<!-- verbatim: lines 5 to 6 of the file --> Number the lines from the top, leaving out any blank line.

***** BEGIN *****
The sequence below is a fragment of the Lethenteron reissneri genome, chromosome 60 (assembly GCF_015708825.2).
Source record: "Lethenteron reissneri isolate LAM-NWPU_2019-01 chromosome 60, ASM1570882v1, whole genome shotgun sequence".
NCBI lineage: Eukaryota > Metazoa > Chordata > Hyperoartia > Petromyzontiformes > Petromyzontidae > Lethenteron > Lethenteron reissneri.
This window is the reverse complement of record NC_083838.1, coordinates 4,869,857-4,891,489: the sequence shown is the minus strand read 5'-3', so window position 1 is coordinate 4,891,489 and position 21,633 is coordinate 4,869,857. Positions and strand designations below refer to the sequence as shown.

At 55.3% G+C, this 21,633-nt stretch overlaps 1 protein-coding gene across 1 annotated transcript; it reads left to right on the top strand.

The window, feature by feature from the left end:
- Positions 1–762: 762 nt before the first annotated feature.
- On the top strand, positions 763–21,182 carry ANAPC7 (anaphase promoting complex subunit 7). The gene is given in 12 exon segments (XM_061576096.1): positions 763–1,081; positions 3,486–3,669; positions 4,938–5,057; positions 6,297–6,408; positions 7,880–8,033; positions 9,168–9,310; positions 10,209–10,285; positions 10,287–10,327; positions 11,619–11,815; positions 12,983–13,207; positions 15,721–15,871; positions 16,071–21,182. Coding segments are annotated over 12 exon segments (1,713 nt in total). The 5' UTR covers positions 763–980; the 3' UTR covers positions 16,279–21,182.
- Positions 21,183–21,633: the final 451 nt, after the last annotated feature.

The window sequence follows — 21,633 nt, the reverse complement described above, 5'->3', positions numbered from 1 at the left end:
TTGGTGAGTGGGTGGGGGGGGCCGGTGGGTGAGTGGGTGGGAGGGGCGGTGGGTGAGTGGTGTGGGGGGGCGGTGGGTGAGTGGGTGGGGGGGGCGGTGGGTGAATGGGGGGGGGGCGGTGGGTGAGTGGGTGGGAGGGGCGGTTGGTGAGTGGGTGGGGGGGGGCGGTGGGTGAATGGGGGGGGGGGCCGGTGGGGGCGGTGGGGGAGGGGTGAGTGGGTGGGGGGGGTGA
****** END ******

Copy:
At 55.3% G+C, this 21,633-nt stretch overlaps 1 protein-coding gene across 1 annotated transcript; it reads left to right on the top strand.

The window, feature by feature from the left end: